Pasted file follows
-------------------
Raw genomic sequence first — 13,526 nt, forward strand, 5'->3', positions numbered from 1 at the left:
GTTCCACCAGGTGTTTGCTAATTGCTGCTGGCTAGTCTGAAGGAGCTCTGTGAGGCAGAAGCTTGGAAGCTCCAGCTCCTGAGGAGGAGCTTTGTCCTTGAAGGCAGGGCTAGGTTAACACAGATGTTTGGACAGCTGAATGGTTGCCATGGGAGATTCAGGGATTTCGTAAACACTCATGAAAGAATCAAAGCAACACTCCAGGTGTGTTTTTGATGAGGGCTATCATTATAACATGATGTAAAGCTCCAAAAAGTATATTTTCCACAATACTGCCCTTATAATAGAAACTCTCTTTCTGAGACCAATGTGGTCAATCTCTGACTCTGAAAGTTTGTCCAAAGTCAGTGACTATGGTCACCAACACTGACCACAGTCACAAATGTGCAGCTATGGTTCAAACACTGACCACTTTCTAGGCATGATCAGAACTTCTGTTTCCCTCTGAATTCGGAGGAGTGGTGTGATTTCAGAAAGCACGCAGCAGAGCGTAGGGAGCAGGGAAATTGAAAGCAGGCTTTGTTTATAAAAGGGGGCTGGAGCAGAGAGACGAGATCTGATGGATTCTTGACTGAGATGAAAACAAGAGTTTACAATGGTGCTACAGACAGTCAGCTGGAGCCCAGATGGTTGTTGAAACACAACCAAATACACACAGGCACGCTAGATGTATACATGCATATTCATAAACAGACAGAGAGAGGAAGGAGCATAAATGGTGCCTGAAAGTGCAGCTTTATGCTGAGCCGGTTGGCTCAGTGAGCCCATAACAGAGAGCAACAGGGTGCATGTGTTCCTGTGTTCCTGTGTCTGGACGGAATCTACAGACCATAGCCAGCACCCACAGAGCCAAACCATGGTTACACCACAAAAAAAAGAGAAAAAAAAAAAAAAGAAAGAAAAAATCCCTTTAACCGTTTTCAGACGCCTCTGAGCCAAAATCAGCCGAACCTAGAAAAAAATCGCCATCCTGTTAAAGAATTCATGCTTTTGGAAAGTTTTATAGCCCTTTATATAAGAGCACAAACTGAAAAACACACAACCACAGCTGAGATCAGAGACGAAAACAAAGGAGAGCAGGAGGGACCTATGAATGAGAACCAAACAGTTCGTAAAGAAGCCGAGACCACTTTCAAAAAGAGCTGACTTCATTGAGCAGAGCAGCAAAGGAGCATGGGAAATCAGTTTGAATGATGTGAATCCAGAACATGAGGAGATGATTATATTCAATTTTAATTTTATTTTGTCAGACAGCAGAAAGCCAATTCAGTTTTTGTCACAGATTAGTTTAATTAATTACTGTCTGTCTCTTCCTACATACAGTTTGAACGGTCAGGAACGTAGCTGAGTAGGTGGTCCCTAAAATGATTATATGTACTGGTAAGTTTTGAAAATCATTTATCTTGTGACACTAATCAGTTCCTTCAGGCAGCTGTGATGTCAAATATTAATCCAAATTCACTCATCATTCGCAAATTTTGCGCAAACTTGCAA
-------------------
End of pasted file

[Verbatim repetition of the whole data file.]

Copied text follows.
Raw genomic sequence first — 13,526 nt, forward strand, 5'->3', positions numbered from 1 at the left:
GTTCCACCAGGTGTTTGCTAATTGCTGCTGGCTAGTCTGAAGGAGCTCTGTGAGGCAGAAGCTTGGAAGCTCCAGCTCCTGAGGAGGAGCTTTGTCCTTGAAGGCAGGGCTAGGTTAACACAGATGTTTGGACAGCTGAATGGTTGCCATGGGAGATTCAGGGATTTCGTAAACACTCATGAAAGAATCAAAGCAACACTCCAGGTGTGTTTTTGATGAGGGCTATCATTATAACATGATGTAAAGCTCCAAAAAGTATATTTTCCACAATACTGCCCTTATAATAGAAACTCTCTTTCTGAGACCAATGTGGTCAATCTCTGACTCTGAAAGTTTGTCCAAAGTCAGTGACTATGGTCACCAACACTGACCACAGTCACAAATGTGCAGCTATGGTTCAAACACTGACCACTTTCTAGGCATGATCAGAACTTCTGTTTCCCTCTGAATTCGGAGGAGTGGTGTGATTTCAGAAAGCACGCAGCAGAGCGTAGGGAGCAGGGAAATTGAAAGCAGGCTTTGTTTATAAAAGGGGGCTGGAGCAGAGAGACGAGATCTGATGGATTCTTGACTGAGATGAAAACAAGAGTTTACAATGGTGCTACAGACAGTCAGCTGGAGCCCAGATGGTTGTTGAAACACAACCAAATACACACAGGCACGCTAGATGTATACATGCATATTCATAAACAGACAGAGAGAGGAAGGAGCATAAATGGTGCCTGAAAGTGCAGCTTTATGCTGAGCCGGTTGGCTCAGTGAGCCCATAACAGAGAGCAACAGGGTGCATGTGTTCCTGTGTTCCTGTGTCTGGACGGAATCTACAGACCATAGCCAGCACCCACAGAGCCAAACCATGGTTACACCACAAAAAAAAGAGAAAAAAAAAAAAAAGAAAGAAAAAATCCCTTTAACCGTTTTCAGACGCCTCTGAGCCAAAATCAGCCGAACCTAGAAAAAAATCGCCATCCTGTTAAAGAATTCATGCTTTTGGAAAGTTTTATAGCCCTTTATATAAGAGCACAAACTGAAAAACACACAACCACAGCTGAGATCAGAGACGAAAACAAAGGAGAGCAGGAGGGACCTATGAATGAGAACCAAACAGTTCGTAAAGAAGCCGAGACCACTTTCAAAAAGAGCTGACTTCATTGAGCAGAGCAGCAAAGGAGCATGGGAAATCAGTTTGAATGATGTGAATCCAGAACATGAGGAGATGATTATATTCAATTTTAATTTTATTTTGTCAGACAGCAGAAAGCCAATTCAGTTTTTGTCACAGATTAGTTTAATTAATTACTGTCTGTCTCTTCCTACATACAGTTTGAACGGTCAGGAACGTAGCTGAGTAGGTGGTCCCTAAAATGATTATATGTACTGGTAAGTTTTGAAAATCATTTATCTTGTGACACTAATCAGTTCCTTCAGGCAGCTGTGATGTCAAATATTAATCCAAATTCACTCATCATTCGCAAATTTTGCGCAAACTTGCAA